"I was barely six years of age when the love of art began to grow in me, and from that age on it never ceased to do so . . . I copied every image and object that came before my eyes, dreaming of becoming an artist."
Tommaso Juglaris was born on October 9, 1844 in Moncalieri, Italy, a town on the River Po at the outskirts of the larger and more famous city of Turin, today known as Torino. A medieval castle atop Moncalieri’s heights served as a summer residence for the Royal House of Savoy, which was soon to become the ruling family for a united Kingdom of Italy. Despite the French or Swiss provenance of the Juglaris surname, the artist’s family had staunch roots in the local Piedmont region of northern Italy at the foot of the Alps.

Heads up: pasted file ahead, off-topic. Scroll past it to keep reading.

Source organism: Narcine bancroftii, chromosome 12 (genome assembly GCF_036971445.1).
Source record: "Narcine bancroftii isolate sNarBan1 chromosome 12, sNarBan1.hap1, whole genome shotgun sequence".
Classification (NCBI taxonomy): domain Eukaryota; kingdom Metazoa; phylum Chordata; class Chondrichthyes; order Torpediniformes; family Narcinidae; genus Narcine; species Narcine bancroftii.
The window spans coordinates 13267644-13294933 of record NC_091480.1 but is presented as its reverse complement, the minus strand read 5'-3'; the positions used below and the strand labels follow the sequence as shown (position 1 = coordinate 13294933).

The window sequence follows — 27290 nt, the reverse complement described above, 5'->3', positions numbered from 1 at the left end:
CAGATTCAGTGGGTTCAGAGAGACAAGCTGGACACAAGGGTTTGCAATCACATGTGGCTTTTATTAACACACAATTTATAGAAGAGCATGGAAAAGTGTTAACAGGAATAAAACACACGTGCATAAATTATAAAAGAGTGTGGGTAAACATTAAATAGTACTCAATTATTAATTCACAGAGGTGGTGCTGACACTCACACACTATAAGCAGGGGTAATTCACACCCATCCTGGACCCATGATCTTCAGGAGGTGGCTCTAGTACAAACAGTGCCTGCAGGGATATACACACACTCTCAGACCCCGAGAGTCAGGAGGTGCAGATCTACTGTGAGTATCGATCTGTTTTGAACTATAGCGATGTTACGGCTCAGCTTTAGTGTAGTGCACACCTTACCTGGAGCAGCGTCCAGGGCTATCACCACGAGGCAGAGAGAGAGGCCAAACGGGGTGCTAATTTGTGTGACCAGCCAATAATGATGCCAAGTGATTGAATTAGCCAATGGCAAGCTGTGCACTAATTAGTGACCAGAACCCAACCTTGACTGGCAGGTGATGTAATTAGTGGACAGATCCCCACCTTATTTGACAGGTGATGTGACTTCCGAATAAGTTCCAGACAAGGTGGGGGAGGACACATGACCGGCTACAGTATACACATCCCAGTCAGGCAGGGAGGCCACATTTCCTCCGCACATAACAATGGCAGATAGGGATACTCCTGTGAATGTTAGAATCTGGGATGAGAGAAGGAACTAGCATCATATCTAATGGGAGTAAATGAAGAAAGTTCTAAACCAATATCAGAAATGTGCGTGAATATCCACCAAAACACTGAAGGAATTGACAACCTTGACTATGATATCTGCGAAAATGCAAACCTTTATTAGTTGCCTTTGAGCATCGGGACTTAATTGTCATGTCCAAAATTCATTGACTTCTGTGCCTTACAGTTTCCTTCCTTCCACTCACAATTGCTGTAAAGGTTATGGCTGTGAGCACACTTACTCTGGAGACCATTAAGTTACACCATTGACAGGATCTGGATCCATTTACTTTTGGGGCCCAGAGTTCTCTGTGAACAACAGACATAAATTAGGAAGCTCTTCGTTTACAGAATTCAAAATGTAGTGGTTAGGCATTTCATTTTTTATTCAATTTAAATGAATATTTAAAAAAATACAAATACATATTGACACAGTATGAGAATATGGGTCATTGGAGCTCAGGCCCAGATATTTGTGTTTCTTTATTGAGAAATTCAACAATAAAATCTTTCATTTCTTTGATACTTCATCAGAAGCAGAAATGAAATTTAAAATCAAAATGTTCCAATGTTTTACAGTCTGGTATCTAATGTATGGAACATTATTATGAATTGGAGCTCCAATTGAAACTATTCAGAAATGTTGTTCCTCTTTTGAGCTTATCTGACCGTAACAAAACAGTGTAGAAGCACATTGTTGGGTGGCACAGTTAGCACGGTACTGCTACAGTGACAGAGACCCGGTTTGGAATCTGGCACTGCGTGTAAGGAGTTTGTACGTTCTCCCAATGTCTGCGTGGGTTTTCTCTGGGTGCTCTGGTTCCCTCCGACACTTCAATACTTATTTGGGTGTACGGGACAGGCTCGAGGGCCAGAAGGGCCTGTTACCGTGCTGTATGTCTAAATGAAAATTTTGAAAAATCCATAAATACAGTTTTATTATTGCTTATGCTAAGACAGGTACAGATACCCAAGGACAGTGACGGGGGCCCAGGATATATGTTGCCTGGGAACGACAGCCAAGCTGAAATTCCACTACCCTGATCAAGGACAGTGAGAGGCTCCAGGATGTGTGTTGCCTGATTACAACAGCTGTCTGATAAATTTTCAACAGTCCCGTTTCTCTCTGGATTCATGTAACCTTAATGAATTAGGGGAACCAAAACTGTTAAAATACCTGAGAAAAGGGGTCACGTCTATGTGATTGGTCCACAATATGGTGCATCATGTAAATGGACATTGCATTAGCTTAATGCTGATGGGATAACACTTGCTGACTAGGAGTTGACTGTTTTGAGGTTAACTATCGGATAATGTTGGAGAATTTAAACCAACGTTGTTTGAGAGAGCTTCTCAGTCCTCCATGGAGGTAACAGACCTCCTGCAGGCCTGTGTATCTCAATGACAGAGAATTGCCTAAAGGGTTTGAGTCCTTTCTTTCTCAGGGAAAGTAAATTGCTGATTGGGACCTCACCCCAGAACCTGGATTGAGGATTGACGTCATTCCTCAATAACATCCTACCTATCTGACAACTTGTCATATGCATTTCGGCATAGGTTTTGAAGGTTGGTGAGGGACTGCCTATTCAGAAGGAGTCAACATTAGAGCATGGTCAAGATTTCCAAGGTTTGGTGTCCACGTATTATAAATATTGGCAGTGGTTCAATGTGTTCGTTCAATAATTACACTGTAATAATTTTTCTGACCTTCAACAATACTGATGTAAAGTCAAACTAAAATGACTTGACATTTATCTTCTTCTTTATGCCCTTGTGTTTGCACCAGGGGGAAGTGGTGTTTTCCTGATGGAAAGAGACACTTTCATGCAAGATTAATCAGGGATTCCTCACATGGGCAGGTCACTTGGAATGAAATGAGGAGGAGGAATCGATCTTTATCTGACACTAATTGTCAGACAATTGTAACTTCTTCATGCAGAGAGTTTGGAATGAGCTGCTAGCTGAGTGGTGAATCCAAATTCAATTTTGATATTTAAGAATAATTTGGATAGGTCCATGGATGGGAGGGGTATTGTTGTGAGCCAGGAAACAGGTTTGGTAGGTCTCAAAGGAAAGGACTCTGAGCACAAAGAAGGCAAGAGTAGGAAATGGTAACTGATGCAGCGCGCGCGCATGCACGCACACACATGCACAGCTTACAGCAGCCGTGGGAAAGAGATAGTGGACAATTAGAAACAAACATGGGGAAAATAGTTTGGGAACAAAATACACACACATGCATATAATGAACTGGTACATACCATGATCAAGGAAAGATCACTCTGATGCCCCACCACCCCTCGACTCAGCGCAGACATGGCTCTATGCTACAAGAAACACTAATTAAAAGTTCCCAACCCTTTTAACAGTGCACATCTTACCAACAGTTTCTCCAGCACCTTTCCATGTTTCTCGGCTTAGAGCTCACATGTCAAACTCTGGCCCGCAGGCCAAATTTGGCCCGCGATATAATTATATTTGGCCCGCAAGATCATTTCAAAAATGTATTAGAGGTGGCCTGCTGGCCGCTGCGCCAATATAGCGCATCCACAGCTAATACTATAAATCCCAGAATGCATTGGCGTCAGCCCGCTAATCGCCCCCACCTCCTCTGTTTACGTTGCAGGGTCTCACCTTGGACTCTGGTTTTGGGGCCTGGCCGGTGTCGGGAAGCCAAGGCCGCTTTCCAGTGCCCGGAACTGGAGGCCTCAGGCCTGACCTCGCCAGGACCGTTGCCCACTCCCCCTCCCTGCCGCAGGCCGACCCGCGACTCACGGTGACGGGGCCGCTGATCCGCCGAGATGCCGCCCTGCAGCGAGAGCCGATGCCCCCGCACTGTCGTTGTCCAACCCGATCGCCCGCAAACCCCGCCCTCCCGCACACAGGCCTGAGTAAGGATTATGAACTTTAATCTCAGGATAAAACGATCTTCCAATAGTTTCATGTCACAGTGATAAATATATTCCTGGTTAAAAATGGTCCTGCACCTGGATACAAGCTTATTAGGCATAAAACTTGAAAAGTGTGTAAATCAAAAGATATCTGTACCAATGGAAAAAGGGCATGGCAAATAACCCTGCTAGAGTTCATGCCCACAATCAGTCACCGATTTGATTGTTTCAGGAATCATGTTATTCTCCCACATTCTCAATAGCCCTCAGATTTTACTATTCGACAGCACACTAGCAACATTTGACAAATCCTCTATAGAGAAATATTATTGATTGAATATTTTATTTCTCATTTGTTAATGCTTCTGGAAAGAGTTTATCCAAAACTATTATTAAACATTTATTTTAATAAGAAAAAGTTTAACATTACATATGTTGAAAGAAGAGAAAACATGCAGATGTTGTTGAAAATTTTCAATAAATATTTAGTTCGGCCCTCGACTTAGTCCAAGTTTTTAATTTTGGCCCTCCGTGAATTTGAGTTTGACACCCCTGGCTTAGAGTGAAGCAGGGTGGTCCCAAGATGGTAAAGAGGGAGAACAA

Juglaris grew up in particularly historic and challenging times for Italy. His childhood and youth coincided with the Risorgimento—the “resurgence” and unification of his native land. This involved a long struggle to throw off foreign domination and consolidate disparate kingdoms, dukedoms, principalities, and Papal States, ultimately under the leadership of Giuseppe Garibaldi, Count Camillo Cavour, and the House of Savoy. The political and economic events of that era seriously impacted everyday life. When Tommaso was barely five or six, his own well-to-do family fell on hard times. His father invested in farming just as large-scale crop failures, set against a backdrop of already tense political circumstances, pushed Italy and the rest of Europe to the brink of depression, famine and war. The Juglaris family was left at the verge of destitution. In his memoir Juglaris later rued how “misery had taken a terrible hold on the family.” Elsewhere he added: “My family’s experience...was very hard: one lived, just—if it can be called living—and did not die…”